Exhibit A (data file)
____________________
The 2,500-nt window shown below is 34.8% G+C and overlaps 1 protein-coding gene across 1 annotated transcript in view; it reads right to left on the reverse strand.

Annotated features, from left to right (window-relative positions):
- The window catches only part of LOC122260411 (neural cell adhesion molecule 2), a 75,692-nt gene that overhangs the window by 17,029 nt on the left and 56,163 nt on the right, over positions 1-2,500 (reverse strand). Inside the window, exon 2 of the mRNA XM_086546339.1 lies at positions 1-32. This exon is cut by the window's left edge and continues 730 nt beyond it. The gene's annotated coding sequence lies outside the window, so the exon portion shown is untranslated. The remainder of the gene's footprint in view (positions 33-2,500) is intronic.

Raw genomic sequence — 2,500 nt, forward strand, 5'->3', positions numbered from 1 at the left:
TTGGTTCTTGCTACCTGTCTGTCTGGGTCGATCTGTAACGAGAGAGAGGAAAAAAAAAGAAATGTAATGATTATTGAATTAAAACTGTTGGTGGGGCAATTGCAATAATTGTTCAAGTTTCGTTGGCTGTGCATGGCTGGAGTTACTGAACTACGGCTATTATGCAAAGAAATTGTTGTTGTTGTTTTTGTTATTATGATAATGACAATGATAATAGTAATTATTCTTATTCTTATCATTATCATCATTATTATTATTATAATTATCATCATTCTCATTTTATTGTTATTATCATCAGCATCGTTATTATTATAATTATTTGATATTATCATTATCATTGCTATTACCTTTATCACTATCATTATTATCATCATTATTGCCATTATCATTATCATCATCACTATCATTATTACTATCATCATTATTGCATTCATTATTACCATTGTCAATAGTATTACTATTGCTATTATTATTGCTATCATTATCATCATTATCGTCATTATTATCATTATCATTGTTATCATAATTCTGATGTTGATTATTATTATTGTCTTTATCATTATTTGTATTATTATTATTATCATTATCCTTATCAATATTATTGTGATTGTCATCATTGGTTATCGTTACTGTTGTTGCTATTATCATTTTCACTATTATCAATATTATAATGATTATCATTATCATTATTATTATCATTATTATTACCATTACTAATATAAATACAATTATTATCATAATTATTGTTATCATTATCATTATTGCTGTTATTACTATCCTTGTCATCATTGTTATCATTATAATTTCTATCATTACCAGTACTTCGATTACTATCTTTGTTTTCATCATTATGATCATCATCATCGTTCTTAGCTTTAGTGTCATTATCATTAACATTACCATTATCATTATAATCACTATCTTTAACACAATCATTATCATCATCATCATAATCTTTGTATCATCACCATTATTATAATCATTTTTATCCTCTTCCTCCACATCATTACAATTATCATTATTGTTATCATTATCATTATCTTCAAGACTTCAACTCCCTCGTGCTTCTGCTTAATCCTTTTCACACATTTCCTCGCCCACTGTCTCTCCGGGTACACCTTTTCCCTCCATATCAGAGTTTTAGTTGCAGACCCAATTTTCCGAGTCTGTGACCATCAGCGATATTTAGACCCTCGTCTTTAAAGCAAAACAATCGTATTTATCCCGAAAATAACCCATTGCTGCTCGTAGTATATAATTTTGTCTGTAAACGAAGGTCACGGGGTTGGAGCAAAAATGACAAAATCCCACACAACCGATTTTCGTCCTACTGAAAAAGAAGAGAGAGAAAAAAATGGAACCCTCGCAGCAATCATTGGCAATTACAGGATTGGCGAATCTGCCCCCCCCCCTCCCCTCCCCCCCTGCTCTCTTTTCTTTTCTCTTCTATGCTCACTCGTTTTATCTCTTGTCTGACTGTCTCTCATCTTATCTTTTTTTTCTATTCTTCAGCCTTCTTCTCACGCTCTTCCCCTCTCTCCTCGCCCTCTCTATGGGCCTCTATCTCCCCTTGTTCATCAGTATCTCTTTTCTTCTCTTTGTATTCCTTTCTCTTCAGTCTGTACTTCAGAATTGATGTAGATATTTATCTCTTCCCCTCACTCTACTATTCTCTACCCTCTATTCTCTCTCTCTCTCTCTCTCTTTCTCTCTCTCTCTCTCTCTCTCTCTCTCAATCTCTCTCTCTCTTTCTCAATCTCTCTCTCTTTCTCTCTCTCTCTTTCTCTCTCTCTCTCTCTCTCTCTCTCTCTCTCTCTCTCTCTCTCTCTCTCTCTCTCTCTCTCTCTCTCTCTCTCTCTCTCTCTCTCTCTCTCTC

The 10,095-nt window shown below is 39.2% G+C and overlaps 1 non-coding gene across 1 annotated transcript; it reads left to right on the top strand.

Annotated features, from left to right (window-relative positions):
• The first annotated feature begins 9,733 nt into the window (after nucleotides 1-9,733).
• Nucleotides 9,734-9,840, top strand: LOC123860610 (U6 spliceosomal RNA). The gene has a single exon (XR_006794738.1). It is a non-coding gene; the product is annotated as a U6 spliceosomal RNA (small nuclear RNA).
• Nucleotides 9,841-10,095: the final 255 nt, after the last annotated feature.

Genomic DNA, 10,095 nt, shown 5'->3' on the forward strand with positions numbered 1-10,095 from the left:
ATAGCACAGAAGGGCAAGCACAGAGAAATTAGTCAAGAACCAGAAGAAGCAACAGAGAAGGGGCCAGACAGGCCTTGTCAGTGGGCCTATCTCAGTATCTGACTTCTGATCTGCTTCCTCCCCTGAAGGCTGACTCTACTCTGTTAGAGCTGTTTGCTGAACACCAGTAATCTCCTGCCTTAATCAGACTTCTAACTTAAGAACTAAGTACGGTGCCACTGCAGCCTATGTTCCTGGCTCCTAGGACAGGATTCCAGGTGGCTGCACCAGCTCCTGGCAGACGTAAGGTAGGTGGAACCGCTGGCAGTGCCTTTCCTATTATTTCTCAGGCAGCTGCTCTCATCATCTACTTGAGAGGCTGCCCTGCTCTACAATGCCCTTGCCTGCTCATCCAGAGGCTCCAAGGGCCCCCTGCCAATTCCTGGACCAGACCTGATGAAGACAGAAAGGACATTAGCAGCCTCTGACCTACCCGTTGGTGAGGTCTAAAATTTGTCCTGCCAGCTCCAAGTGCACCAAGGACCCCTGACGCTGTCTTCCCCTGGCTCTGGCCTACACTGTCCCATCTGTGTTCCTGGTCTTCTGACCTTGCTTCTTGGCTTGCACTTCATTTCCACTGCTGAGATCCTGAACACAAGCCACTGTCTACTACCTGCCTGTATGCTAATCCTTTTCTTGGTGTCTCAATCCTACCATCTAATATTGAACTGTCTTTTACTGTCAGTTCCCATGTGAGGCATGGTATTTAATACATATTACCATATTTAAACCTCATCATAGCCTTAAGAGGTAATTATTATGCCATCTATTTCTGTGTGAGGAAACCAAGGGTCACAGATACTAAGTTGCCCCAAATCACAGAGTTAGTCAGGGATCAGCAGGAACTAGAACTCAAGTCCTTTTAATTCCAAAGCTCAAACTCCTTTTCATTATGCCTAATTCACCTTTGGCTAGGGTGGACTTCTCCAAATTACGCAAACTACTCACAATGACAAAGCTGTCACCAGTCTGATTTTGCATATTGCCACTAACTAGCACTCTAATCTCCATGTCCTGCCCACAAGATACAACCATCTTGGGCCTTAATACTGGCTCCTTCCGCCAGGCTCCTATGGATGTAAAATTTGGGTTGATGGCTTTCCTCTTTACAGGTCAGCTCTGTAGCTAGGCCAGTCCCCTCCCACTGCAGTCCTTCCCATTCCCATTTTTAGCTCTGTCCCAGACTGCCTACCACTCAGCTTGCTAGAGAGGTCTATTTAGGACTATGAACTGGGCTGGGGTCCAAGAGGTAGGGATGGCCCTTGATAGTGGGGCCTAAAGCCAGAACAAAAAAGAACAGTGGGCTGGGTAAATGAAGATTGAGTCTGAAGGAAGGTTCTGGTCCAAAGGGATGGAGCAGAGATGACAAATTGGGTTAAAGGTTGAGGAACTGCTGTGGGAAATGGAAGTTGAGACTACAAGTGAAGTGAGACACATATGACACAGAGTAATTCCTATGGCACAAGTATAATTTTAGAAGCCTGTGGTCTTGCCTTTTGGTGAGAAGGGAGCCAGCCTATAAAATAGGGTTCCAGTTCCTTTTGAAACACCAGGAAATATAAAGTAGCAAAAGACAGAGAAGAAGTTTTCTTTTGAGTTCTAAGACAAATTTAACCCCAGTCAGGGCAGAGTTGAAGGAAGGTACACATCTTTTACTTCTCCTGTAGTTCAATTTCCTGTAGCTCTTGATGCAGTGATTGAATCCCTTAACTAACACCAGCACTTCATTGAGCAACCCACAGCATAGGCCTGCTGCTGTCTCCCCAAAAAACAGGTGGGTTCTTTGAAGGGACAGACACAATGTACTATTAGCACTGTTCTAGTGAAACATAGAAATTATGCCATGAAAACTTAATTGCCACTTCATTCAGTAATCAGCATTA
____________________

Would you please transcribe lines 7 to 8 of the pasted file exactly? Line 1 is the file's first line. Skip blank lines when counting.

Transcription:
Annotated features, from left to right (window-relative positions):
• The first annotated feature begins 9,733 nt into the window (after nucleotides 1-9,733).